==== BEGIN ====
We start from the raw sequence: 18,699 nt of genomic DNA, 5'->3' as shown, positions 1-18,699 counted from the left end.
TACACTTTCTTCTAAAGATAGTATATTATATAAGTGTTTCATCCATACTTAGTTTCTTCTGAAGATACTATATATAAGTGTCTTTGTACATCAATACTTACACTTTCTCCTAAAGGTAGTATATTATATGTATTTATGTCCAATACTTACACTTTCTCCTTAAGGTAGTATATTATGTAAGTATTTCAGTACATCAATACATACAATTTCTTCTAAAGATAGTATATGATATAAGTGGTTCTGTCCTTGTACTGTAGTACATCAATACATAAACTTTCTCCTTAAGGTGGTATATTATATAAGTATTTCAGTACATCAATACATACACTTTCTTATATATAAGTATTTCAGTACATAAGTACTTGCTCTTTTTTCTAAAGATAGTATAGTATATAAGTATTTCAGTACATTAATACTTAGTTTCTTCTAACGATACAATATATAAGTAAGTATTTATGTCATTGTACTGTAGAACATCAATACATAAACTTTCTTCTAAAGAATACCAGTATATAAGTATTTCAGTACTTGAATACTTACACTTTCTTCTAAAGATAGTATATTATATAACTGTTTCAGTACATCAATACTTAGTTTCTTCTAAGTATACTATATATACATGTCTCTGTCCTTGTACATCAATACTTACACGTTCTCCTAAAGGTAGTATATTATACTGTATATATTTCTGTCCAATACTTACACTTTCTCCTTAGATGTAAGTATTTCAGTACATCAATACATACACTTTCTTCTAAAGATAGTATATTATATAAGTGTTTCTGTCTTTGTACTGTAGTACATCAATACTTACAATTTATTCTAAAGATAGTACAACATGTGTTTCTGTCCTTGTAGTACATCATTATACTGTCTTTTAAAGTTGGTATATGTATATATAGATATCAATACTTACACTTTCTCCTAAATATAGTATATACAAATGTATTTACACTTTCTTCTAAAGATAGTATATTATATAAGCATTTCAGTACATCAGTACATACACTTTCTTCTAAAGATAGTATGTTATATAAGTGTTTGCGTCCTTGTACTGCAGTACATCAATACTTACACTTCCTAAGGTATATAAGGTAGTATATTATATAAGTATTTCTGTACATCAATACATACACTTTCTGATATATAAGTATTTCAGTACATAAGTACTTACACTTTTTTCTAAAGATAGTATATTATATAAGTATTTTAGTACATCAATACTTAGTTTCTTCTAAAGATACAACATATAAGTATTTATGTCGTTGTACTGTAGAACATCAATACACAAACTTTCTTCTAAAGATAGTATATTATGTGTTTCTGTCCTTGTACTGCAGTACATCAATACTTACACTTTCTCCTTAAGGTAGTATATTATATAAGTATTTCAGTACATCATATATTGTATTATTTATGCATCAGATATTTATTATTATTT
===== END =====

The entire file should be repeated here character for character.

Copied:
We start from the raw sequence: 18,699 nt of genomic DNA, 5'->3' as shown, positions 1-18,699 counted from the left end.
TACACTTTCTTCTAAAGATAGTATATTATATAAGTGTTTCATCCATACTTAGTTTCTTCTGAAGATACTATATATAAGTGTCTTTGTACATCAATACTTACACTTTCTCCTAAAGGTAGTATATTATATGTATTTATGTCCAATACTTACACTTTCTCCTTAAGGTAGTATATTATGTAAGTATTTCAGTACATCAATACATACAATTTCTTCTAAAGATAGTATATGATATAAGTGGTTCTGTCCTTGTACTGTAGTACATCAATACATAAACTTTCTCCTTAAGGTGGTATATTATATAAGTATTTCAGTACATCAATACATACACTTTCTTATATATAAGTATTTCAGTACATAAGTACTTGCTCTTTTTTCTAAAGATAGTATAGTATATAAGTATTTCAGTACATTAATACTTAGTTTCTTCTAACGATACAATATATAAGTAAGTATTTATGTCATTGTACTGTAGAACATCAATACATAAACTTTCTTCTAAAGAATACCAGTATATAAGTATTTCAGTACTTGAATACTTACACTTTCTTCTAAAGATAGTATATTATATAACTGTTTCAGTACATCAATACTTAGTTTCTTCTAAGTATACTATATATACATGTCTCTGTCCTTGTACATCAATACTTACACGTTCTCCTAAAGGTAGTATATTATACTGTATATATTTCTGTCCAATACTTACACTTTCTCCTTAGATGTAAGTATTTCAGTACATCAATACATACACTTTCTTCTAAAGATAGTATATTATATAAGTGTTTCTGTCTTTGTACTGTAGTACATCAATACTTACAATTTATTCTAAAGATAGTACAACATGTGTTTCTGTCCTTGTAGTACATCATTATACTGTCTTTTAAAGTTGGTATATGTATATATAGATATCAATACTTACACTTTCTCCTAAATATAGTATATACAAATGTATTTACACTTTCTTCTAAAGATAGTATATTATATAAGCATTTCAGTACATCAGTACATACACTTTCTTCTAAAGATAGTATGTTATATAAGTGTTTGCGTCCTTGTACTGCAGTACATCAATACTTACACTTCCTAAGGTATATAAGGTAGTATATTATATAAGTATTTCTGTACATCAATACATACACTTTCTGATATATAAGTATTTCAGTACATAAGTACTTACACTTTTTTCTAAAGATAGTATATTATATAAGTATTTTAGTACATCAATACTTAGTTTCTTCTAAAGATACAACATATAAGTATTTATGTCGTTGTACTGTAGAACATCAATACACAAACTTTCTTCTAAAGATAGTATATTATGTGTTTCTGTCCTTGTACTGCAGTACATCAATACTTACACTTTCTCCTTAAGGTAGTATATTATATAAGTATTTCAGTACATCATATATTGTATTATTTATGCATCAGATATTTATTATTATTT